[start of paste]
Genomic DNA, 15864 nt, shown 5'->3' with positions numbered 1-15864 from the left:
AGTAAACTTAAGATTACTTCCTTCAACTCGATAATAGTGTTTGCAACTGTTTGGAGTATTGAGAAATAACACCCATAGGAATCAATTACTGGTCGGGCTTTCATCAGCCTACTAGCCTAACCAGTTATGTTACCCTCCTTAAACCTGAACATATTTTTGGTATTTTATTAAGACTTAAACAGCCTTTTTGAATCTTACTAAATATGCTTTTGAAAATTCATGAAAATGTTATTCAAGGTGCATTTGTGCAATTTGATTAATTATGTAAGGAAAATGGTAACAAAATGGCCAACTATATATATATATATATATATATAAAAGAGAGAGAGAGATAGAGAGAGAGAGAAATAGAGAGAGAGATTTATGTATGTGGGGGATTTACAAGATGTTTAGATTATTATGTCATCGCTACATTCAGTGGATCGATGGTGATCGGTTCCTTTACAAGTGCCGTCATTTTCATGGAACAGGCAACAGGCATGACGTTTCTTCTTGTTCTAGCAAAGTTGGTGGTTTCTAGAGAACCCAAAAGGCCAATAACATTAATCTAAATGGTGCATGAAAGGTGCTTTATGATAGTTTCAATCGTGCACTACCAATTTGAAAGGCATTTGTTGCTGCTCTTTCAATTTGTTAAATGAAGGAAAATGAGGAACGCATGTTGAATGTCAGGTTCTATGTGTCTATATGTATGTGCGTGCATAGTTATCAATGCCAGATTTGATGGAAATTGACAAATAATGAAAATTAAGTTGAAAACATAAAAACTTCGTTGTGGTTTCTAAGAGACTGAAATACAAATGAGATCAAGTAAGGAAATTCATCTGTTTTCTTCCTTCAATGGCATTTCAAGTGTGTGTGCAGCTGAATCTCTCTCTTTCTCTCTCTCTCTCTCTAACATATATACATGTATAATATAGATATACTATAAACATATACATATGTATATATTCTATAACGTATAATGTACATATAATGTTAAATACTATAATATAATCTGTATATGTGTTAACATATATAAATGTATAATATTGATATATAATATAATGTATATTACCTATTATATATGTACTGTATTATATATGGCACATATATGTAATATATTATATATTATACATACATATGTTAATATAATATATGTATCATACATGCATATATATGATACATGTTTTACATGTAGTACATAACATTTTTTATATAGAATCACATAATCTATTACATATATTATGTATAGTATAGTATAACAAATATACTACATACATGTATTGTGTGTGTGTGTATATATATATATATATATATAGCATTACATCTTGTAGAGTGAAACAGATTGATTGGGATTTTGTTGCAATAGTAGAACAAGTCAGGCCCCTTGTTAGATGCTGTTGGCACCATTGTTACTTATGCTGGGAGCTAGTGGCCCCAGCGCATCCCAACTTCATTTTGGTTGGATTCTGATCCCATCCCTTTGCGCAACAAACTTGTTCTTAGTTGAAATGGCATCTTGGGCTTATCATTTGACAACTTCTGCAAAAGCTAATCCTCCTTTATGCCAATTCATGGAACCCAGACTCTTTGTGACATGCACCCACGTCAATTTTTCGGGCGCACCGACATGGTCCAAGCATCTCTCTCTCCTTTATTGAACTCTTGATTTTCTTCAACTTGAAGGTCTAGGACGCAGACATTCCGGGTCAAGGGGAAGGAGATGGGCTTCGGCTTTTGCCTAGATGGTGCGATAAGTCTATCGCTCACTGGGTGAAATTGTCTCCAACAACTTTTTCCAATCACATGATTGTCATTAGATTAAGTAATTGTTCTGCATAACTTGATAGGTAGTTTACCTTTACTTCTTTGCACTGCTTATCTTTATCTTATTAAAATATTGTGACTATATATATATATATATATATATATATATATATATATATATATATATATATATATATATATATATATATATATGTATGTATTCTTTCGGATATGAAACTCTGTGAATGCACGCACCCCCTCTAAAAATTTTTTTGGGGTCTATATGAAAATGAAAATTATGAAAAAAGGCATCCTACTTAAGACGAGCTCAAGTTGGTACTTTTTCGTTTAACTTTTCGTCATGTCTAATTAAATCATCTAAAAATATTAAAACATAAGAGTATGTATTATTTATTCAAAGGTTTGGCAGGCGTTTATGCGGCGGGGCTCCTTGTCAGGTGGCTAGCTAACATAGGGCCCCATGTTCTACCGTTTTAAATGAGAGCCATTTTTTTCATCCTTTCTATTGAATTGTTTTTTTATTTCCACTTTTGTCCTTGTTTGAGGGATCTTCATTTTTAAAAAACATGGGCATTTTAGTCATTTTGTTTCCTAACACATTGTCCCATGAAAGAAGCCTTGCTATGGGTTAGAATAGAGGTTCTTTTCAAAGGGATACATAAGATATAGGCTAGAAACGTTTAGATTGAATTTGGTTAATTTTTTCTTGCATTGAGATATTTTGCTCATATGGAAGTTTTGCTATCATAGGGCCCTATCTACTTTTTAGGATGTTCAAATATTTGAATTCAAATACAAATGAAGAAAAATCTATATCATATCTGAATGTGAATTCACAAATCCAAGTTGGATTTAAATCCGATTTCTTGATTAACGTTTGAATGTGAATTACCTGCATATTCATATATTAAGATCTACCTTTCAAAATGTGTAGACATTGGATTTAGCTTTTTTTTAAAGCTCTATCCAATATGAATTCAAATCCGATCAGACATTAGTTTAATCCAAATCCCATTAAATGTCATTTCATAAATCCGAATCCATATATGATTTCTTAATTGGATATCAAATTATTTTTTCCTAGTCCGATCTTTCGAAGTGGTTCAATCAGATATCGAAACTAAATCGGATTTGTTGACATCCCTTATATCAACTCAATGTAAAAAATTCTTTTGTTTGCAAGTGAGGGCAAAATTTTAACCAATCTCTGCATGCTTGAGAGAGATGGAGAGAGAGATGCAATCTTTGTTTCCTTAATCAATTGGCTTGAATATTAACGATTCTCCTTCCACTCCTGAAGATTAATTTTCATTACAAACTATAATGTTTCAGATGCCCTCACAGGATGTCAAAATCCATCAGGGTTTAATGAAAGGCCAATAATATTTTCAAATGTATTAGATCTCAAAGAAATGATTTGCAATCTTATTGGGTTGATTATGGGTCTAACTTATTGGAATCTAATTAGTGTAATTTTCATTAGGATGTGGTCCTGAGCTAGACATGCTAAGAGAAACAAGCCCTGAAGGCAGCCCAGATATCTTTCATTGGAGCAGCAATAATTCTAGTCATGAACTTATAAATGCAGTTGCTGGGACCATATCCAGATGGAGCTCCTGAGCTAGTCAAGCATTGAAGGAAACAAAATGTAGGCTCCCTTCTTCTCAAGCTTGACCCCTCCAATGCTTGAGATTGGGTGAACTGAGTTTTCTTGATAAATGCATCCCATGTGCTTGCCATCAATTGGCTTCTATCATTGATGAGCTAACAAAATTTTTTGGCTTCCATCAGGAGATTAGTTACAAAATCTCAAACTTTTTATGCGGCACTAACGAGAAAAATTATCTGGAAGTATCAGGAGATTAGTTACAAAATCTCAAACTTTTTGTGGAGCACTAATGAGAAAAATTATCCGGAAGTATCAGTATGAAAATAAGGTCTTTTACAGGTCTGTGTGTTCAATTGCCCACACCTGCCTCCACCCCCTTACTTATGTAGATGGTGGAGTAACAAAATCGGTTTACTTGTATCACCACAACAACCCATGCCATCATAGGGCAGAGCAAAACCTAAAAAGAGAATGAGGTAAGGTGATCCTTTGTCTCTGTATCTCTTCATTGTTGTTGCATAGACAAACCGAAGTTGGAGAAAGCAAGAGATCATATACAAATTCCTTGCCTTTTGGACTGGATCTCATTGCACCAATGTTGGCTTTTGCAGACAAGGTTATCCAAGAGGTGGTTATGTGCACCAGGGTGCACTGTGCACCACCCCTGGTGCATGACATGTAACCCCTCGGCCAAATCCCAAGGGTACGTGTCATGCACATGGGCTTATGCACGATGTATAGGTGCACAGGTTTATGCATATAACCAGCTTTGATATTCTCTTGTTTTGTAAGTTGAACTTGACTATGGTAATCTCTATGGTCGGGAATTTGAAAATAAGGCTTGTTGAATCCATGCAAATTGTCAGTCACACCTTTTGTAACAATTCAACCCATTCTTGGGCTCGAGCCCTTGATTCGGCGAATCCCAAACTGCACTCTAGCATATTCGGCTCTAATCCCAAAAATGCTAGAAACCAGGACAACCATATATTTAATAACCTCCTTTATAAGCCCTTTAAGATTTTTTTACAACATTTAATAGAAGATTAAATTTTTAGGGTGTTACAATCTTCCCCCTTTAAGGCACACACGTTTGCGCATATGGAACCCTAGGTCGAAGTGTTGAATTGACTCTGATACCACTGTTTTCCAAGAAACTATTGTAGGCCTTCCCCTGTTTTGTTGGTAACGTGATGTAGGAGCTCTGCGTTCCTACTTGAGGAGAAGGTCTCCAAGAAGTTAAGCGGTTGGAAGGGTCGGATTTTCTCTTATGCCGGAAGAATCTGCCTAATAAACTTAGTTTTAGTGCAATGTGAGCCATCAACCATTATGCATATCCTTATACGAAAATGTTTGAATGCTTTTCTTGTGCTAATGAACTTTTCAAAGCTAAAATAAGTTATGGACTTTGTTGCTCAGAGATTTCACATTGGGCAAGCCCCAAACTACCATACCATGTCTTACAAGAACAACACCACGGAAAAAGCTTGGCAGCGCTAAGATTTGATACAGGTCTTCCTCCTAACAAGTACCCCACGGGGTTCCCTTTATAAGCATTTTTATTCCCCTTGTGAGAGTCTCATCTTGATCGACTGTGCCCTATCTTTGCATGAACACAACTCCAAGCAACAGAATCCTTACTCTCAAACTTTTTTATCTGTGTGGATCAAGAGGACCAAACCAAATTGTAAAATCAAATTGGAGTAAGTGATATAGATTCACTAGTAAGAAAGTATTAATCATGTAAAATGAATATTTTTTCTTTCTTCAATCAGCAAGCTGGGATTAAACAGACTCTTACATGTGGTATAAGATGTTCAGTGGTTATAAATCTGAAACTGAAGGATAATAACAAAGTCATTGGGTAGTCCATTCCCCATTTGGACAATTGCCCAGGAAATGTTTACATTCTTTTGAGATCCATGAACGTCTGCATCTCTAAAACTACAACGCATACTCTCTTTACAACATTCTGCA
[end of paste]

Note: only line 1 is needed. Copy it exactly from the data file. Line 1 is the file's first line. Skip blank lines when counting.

Genomic DNA, 15864 nt, shown 5'->3' with positions numbered 1-15864 from the left: